Möbius geometry of a semi-metric
Joint work with Sergei Buyalo and my students T. Förtsch, J. Beyrev.
Semi-metric means that we do not require triangle inequality, and that infinite values are admitted.
Here are 3 equivalent ways to organize cross-ratios.
- 4 distinct points in a (semi-)metric space define 6 cross-ratios, indexed by the 3 partitions of 4 letters in two pairs (plus their inverses). Well chosen, their product equals 1.
- Consider the subset of points of projective plane. It is a triangle. To a quadruple of distinct points, associate
This map is equivariant under .
- Buyalo prefers to take -logarithm of distances
A submöbius structure is a triple of maps from distinct quadruples to .
semi-metric submöbius structures satisfy the following cocycle identity
Theorem 1 (Buyalo) A submöbius structure arises from a semi-metric iff it satisfies the cocycle identity.
Indeed, define a semi-metric by
Note that several semi-metrics define the same submöbius structure.
If the resulting semi-metric is a metric (resp. ultra metric), we speak of a Möbius (resp. ultrametric Möbius) structure.
Completeness, or doubling, are Möbius invariant properties.
In a space , fix an origin and define a metric on the ideal boundary
It is indeed a metric (Bourdon). Changing origin leads to a Möbius equivalent distance. Therefore has a canonical Möbius structure, which is Ptolemaic. Ptolemaic means that the Ptolemaic inequality holds.
A modification of this construction extends to hyperbolic groups. The invariant Möbius structure is Ptolemaic (Buyalo, Mineyev).
3. Concepts of Möbius geometry
Given two distinct points and , say that belong to the same sphere relative to and if the cross ratio equals 1. This is an equivalence relation (due to the cocycle identity).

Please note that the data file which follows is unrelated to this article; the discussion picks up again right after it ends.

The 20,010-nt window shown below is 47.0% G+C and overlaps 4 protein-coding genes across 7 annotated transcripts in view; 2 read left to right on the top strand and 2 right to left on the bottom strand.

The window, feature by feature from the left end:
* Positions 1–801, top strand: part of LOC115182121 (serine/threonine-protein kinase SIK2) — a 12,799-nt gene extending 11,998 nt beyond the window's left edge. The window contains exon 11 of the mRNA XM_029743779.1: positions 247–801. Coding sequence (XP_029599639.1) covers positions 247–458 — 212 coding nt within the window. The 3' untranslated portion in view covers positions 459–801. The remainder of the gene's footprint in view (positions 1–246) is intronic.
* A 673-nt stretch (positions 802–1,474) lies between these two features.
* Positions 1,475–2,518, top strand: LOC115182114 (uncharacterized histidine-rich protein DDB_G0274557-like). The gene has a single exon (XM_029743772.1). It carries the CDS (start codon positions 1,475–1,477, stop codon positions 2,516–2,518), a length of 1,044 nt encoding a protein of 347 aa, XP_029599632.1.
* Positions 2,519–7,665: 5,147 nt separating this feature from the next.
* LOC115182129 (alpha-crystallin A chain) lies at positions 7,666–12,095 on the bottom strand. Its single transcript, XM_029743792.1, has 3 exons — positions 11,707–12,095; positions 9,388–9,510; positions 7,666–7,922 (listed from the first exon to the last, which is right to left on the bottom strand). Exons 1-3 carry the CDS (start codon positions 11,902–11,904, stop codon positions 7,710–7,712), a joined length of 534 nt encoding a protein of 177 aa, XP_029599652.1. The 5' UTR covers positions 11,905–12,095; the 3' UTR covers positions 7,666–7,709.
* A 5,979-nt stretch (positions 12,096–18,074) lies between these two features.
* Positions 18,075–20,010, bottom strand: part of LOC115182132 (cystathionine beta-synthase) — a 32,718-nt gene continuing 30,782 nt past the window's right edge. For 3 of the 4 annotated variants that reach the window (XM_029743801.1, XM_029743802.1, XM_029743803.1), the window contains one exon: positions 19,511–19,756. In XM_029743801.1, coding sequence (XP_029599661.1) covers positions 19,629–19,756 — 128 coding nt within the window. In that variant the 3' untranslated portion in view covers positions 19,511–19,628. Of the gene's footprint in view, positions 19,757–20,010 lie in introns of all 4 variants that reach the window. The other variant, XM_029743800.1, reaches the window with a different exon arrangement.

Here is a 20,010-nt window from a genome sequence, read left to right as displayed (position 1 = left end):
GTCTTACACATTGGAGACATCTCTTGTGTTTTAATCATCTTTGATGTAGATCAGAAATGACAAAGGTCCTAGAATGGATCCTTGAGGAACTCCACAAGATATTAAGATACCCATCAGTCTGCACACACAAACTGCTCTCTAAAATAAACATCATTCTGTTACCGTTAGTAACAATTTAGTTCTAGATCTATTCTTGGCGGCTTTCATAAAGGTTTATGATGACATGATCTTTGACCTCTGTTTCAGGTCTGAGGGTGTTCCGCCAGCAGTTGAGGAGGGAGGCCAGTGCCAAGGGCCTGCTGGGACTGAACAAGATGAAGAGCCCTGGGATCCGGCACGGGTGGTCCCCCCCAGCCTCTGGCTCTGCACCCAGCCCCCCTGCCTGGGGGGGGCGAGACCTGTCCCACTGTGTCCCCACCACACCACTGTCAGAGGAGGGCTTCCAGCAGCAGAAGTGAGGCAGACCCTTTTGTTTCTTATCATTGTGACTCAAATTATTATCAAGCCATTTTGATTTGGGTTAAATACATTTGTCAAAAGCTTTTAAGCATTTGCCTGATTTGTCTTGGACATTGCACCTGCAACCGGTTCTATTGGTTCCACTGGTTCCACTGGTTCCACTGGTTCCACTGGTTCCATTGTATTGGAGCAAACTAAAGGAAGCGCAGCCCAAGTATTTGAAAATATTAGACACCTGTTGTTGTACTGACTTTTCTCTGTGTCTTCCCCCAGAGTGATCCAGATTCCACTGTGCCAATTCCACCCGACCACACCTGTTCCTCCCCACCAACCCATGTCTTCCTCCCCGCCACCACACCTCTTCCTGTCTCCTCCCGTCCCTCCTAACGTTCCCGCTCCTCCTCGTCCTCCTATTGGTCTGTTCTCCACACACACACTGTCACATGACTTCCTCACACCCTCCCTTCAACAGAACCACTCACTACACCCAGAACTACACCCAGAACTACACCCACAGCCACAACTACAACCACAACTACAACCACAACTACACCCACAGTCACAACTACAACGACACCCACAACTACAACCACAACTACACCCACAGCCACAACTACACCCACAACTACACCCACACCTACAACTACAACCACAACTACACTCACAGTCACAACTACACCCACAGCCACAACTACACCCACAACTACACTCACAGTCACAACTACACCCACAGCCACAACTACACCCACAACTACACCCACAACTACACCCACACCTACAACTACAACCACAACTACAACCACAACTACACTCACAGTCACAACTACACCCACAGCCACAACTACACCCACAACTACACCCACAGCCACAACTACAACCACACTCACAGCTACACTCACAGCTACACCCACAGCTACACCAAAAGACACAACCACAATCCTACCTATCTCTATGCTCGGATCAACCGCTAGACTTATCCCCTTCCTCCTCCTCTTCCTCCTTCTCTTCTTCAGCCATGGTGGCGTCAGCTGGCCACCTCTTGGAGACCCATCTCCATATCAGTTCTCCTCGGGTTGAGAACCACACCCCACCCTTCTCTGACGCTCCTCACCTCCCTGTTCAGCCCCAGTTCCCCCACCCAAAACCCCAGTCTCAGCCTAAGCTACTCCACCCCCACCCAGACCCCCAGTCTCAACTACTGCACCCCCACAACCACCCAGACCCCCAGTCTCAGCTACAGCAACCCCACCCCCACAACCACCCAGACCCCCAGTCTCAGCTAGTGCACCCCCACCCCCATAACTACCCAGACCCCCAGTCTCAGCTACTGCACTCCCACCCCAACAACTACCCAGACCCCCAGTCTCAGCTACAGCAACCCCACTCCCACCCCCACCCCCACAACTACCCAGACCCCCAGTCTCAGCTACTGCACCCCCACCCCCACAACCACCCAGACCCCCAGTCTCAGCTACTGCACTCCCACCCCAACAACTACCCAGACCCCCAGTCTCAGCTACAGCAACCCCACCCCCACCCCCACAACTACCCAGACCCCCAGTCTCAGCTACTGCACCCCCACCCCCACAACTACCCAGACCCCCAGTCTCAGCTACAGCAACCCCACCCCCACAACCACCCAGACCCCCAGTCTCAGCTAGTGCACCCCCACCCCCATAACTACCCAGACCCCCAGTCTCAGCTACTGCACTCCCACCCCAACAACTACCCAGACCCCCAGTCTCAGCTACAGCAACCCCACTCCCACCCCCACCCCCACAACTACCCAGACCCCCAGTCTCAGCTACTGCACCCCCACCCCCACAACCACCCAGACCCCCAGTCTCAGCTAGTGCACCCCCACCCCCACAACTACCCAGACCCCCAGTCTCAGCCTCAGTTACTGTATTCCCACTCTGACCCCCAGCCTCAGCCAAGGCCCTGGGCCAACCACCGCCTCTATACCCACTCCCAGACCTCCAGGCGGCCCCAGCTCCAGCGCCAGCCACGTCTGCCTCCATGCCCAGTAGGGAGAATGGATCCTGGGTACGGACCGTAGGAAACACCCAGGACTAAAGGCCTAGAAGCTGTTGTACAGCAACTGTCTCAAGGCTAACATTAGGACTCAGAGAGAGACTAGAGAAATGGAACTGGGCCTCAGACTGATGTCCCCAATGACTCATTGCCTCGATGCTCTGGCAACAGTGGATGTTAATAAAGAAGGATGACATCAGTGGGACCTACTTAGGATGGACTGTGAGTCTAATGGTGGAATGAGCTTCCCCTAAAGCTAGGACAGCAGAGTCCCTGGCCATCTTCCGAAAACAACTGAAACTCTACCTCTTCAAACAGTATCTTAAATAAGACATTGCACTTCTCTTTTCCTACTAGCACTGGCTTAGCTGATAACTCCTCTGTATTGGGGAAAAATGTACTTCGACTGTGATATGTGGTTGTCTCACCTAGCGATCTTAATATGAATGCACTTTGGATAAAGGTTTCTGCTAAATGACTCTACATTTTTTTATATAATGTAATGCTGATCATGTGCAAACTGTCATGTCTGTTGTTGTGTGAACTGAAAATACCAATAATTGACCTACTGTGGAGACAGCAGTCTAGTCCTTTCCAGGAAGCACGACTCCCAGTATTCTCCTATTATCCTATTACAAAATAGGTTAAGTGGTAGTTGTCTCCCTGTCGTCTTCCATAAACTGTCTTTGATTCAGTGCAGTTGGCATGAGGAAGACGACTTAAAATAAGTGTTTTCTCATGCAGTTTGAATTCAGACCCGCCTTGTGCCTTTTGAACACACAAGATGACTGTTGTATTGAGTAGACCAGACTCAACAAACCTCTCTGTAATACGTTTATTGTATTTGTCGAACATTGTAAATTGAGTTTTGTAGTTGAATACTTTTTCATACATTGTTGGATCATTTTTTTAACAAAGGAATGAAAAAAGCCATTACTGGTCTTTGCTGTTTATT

A circle in a Möbius space is a topological circle such that for every quadruple on , belongs to the boundary of the triangle with vertices , and . This is the Ptolemaic identity, equality case in the Ptolemaic inequality.
Among Möbius spaces, ideal boundaries of rank 1 symmetric spaces should play a prominent role. They can be characterized by their wealth in circles. For instance, for , there are -circles and -circles also known as chains.
Ideal boundaries of geodesically complete trees have ultrametric Möbius structures. Conversely, a complete ultrametric Möbius bounds a geodesically complete tree.
4. Furstenberg boundaries of higher rank symmetric spaces
A Gromov product can be defined on it, by passing to the limit. Cross-ratios arise, leading to a Möbius structure whose Möbius morphisms coincide with isometries of the symmetric case.
Is there some Möbius structure on some quotient of the visual boundary of certain spaces ?